Robert J. Steffner, M.D., an assistant clinical professor with dual appointments in orthopaedic surgery and surgical oncology, treats patients for bone and soft tissue sarcomas, benign bone and soft-tissue lesions, and metabolic bone disease. Steffner, who is chief of orthopaedic oncology, is conducting research in evidencebased decision-making in orthopaedic oncology, evaluation of advanced imaging for tumor staging, and perioperative pain management in oncology patients.

n

Urologic oncologist Stanley A. Yap, M.D., M.Sc., FRCSC, an assistant professor of urology, is skilled in open, minimally invasive and robotic surgical techniques for prostate, kidney, bladder and testicular cancer. Yap, board-certified by the Royal College of Physicians of Canada, is affiliated with the VA Northern California Health Care System in Sacramento. He conducts research assessing the quality of care and effectiveness of treatments for urologic malignancies.

n

Pediatric cardiologist Jay Yeh, M.D., is conducting research on threedimensional imaging, deformation imaging and other echocardiographic assessments of systolic function in congenital heart disease. He also is investigating fetal echocardiographic predictors of outcomes in patients with congenital heart disease. Yeh, an assistant clinical professor of pediatrics with board certifications in general pediatrics and in pediatric cardiology, is medical director of the pediatric echo lab.

3

Alliance participants benefit mutually Affiliation with UC Davis Health System enhances the credibility of smaller community hospitals, and gives them access to world-renowned specialists through telemedicine while retaining their independence. Clinicians and medical departments at all participating facilities benefit mutually by sharing protocols and expanding practice in evidence-based medicine. We will learn from the other hospitals, as well, their ideas about attaining efficiencies and patient-centered, team-based care. Patients benefit by receiving top-quality care and gaining access to participate in clinical trials within their own communities. From a business standpoint, partnerships neutralize the potential for competitive polarization by uniting hospitals and doctors on the same collaborative team. In our partnerships we seek to complement needs and strengths. Furthermore, alliances with other hospitals and practice groups give our physicians, residents and students access to patients throughout a wide geographic area, thereby enhancing our educational aims.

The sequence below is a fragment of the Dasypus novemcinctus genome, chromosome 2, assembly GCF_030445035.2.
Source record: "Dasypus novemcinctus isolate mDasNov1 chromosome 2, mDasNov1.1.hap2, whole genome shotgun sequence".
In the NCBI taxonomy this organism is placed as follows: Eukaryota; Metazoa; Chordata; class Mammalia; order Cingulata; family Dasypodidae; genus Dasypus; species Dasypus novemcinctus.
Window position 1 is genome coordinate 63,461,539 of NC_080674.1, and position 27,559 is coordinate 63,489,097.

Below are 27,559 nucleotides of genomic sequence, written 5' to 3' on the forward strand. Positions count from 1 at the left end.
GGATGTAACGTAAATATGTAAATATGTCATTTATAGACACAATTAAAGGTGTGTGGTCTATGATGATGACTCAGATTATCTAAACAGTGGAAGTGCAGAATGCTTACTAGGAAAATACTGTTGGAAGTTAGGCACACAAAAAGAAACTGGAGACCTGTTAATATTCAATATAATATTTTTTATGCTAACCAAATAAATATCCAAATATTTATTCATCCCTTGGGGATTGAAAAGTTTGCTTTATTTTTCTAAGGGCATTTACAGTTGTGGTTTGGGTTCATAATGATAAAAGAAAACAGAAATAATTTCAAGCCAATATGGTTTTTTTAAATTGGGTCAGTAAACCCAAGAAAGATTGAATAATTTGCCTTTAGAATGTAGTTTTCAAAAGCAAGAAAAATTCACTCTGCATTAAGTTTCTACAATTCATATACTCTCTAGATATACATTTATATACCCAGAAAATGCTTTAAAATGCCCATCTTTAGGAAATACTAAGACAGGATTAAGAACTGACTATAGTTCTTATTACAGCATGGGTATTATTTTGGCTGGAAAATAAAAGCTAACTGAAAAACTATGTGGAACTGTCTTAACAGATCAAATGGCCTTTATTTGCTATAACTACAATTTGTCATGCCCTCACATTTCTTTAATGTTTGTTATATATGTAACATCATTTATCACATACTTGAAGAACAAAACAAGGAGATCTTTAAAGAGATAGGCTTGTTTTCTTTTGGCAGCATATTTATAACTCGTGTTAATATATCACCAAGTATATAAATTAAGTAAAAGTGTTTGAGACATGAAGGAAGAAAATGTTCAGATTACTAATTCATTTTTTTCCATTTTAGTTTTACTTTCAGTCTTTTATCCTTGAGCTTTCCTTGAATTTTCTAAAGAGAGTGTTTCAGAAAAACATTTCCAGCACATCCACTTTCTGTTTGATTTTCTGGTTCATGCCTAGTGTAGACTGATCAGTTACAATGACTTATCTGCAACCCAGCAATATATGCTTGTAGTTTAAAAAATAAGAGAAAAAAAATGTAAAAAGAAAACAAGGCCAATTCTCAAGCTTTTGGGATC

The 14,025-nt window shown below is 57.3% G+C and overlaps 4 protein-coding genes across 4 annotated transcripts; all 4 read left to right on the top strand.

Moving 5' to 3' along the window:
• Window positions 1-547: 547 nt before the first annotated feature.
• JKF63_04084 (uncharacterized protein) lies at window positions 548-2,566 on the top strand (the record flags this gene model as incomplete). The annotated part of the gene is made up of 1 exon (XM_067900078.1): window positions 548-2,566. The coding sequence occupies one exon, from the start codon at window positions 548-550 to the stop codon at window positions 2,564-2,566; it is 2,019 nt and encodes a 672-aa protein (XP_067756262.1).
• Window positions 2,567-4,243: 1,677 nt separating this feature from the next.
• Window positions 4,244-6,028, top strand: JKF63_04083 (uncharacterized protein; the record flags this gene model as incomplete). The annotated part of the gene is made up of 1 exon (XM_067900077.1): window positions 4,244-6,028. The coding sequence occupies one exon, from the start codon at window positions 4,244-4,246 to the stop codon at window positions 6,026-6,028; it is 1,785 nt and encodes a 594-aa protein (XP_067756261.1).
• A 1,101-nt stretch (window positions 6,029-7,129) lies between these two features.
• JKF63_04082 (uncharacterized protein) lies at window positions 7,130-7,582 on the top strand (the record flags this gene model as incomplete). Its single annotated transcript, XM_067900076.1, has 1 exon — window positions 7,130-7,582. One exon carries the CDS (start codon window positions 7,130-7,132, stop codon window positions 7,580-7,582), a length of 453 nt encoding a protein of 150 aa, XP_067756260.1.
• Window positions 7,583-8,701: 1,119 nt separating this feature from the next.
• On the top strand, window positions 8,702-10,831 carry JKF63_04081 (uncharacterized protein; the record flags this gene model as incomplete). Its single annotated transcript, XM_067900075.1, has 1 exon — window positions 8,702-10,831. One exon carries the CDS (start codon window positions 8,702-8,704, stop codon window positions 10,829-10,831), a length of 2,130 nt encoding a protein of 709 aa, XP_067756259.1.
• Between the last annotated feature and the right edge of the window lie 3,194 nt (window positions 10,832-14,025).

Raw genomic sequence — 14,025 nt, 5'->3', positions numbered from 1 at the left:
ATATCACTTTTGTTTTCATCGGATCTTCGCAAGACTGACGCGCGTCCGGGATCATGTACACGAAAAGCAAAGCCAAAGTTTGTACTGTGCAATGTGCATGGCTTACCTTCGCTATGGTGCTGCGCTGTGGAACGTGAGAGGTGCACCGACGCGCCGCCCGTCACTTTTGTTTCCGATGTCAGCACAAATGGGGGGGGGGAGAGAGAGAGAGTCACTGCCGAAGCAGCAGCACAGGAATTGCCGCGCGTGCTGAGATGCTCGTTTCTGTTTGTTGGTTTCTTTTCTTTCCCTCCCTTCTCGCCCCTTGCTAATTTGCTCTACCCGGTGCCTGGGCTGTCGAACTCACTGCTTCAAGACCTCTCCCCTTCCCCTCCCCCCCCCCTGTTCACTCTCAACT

“Alliances with other hospitals and practice groups give our physicians, residents and students access to patients throughout a wide geographic area, thereby enhancing our educational aims.” —Julie Freischlag

facultyNEWSLETTER | Spring 2015 | www.ucdmc.ucdavis.edu/facultydev

Julie A. Freischlag

I believe that the increase in affiliation requests we have received is attributable in part to our high U.S. News & World Report rankings, and to our inclusion in the Leapfrog Group’s Top Hospital list for the past three consecutive years – the only UC medical center to do so. Our growing renown is evidenced by the inquiries we receive from hospitals overseas about telemedicine cooperative arrangements. This is exciting. UC Davis has long been a proponent of outreach in recruitment of students, physicians and staff members. Seeking alliances with other health-care systems is strategically important and philosophically sound as a means through which to cohesively achieve population health management. It’s something we should be doing, and I’m glad that we are. The architects of our strategic alliance initiative are Thomas Nesbitt, our associate vice chancellor for Strategic Technologies and Alliances, with responsibility for administering clinical outreach; Ann Madden Rice, chief executive officer of UC Davis Medical Center; and James Goodnight, who as director of the Practice Management Board works hard to increase access to our clinics. Combining forces benefits everyone involved – physicians at UC Davis as well as at outlying hospitals and clinics, medical students and residents who gain new rotation opportunities, hospitals and medical practice groups that gain recruitment visibility, and most importantly, patients who gain top-quality medical access points within their communities. Strategic alliances make sense for patients, for students in medicine and other allied health services, for medical residents, for community hospitals, for UC Davis Health System, and for each of our faculty physicians. I encourage your wholehearted involvement in welcoming new alliances. 4